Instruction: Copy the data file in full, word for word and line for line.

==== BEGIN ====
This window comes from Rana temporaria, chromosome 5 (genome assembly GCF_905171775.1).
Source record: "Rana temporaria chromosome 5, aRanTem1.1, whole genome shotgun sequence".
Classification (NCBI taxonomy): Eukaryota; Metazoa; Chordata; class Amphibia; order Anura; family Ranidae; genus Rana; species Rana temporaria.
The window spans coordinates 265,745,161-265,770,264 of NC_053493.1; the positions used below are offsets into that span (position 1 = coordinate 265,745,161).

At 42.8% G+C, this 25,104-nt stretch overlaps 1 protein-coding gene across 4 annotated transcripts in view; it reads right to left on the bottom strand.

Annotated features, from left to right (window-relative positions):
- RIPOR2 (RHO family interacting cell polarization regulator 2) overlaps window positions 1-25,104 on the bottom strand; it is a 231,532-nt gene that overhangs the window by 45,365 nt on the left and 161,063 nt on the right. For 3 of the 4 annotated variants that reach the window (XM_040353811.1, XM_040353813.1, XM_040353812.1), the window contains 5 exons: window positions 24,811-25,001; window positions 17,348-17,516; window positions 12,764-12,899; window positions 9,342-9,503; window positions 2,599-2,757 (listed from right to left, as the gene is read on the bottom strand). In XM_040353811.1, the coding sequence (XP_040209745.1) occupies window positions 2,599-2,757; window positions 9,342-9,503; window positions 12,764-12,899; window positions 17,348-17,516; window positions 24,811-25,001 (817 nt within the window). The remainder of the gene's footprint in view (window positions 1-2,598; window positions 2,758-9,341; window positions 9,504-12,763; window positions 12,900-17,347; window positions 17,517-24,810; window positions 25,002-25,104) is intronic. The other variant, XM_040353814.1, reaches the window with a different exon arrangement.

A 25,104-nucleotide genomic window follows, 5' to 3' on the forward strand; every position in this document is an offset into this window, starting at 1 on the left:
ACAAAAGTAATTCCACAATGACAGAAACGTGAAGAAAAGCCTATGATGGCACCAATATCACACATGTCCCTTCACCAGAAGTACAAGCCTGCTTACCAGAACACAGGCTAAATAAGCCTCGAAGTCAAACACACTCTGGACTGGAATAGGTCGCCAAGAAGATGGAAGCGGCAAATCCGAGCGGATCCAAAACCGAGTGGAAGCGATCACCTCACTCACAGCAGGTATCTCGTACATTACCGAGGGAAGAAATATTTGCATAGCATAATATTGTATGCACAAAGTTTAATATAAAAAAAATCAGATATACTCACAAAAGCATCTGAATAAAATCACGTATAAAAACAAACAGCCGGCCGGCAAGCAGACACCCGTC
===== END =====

This window comes from Rana temporaria, chromosome 5 (genome assembly GCF_905171775.1).
Source record: "Rana temporaria chromosome 5, aRanTem1.1, whole genome shotgun sequence".
Classification (NCBI taxonomy): Eukaryota; Metazoa; Chordata; class Amphibia; order Anura; family Ranidae; genus Rana; species Rana temporaria.
The window spans coordinates 265,745,161-265,770,264 of NC_053493.1; the positions used below are offsets into that span (position 1 = coordinate 265,745,161).

At 42.8% G+C, this 25,104-nt stretch overlaps 1 protein-coding gene across 4 annotated transcripts in view; it reads right to left on the bottom strand.

Annotated features, from left to right (window-relative positions):
- RIPOR2 (RHO family interacting cell polarization regulator 2) overlaps window positions 1-25,104 on the bottom strand; it is a 231,532-nt gene that overhangs the window by 45,365 nt on the left and 161,063 nt on the right. For 3 of the 4 annotated variants that reach the window (XM_040353811.1, XM_040353813.1, XM_040353812.1), the window contains 5 exons: window positions 24,811-25,001; window positions 17,348-17,516; window positions 12,764-12,899; window positions 9,342-9,503; window positions 2,599-2,757 (listed from right to left, as the gene is read on the bottom strand). In XM_040353811.1, the coding sequence (XP_040209745.1) occupies window positions 2,599-2,757; window positions 9,342-9,503; window positions 12,764-12,899; window positions 17,348-17,516; window positions 24,811-25,001 (817 nt within the window). The remainder of the gene's footprint in view (window positions 1-2,598; window positions 2,758-9,341; window positions 9,504-12,763; window positions 12,900-17,347; window positions 17,517-24,810; window positions 25,002-25,104) is intronic. The other variant, XM_040353814.1, reaches the window with a different exon arrangement.

A 25,104-nucleotide genomic window follows, 5' to 3' on the forward strand; every position in this document is an offset into this window, starting at 1 on the left:
ACAAAAGTAATTCCACAATGACAGAAACGTGAAGAAAAGCCTATGATGGCACCAATATCACACATGTCCCTTCACCAGAAGTACAAGCCTGCTTACCAGAACACAGGCTAAATAAGCCTCGAAGTCAAACACACTCTGGACTGGAATAGGTCGCCAAGAAGATGGAAGCGGCAAATCCGAGCGGATCCAAAACCGAGTGGAAGCGATCACCTCACTCACAGCAGGTATCTCGTACATTACCGAGGGAAGAAATATTTGCATAGCATAATATTGTATGCACAAAGTTTAATATAAAAAAAATCAGATATACTCACAAAAGCATCTGAATAAAATCACGTATAAAAACAAACAGCCGGCCGGCAAGCAGACACCCGTC